Advising others on how to invest their money is a precarious profession. You potentially hold the key to your neighbor’s retirement, your cousin’s college fund, or even your parents’ elderly care costs.
In addition to your performance, you must portray a positive public image. Making a name for yourself in your community requires active engagement. Volunteering, advertising in your church bulletin, local civic participation – the list goes on. These are all great ways to be an active and respected member of your community.
But is this list enough? It can be, but only if the community gets your message.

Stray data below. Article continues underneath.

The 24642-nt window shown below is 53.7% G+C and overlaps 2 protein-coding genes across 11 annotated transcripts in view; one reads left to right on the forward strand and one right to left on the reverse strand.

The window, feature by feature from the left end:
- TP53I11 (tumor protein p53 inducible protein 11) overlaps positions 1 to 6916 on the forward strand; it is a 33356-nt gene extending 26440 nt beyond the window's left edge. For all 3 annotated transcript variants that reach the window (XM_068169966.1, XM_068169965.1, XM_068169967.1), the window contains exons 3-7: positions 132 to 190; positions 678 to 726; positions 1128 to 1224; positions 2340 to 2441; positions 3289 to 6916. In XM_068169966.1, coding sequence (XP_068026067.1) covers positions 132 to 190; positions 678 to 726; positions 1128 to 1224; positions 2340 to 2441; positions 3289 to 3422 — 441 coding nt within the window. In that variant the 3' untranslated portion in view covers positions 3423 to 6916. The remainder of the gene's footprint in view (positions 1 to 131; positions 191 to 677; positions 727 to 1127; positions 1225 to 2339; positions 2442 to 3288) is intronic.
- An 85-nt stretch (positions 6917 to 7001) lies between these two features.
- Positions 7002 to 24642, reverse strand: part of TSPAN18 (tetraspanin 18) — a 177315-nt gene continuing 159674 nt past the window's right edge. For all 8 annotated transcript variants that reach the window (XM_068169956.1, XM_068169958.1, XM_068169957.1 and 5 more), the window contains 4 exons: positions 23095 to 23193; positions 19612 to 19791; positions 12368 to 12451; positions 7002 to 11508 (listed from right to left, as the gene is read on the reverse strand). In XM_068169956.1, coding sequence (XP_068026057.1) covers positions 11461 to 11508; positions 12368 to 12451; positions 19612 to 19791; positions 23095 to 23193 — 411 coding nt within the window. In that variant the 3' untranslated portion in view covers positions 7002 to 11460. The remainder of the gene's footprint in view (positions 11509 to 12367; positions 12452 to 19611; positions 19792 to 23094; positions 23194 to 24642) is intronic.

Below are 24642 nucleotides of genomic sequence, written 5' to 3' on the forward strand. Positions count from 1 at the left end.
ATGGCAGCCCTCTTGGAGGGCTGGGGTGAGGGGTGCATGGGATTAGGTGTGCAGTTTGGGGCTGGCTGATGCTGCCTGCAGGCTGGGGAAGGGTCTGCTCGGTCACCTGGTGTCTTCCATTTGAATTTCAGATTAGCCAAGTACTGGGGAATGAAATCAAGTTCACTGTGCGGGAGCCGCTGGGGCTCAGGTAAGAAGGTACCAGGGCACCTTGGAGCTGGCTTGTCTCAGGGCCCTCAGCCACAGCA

The ABCs of Money
Authority is all about perception – be the authority figure that people respect. Build on this authority with diligent research and by keeping up-to-date on the latest facts and information.
Brand yourself. Your brand is what defines you, and it’s what makes people like you. It establishes the bedrock of trust. Your brand should be a reflection of who you are and should be consistent in every aspect of your life. Maintaining this consistency will help others trust you as an expert in the innermost of professional relationships: financial advice. The consistency of your brand builds trust and builds your business.
Confidence is key–making the right series of decisions leads to confidence.
What’s missing in your marketing mix?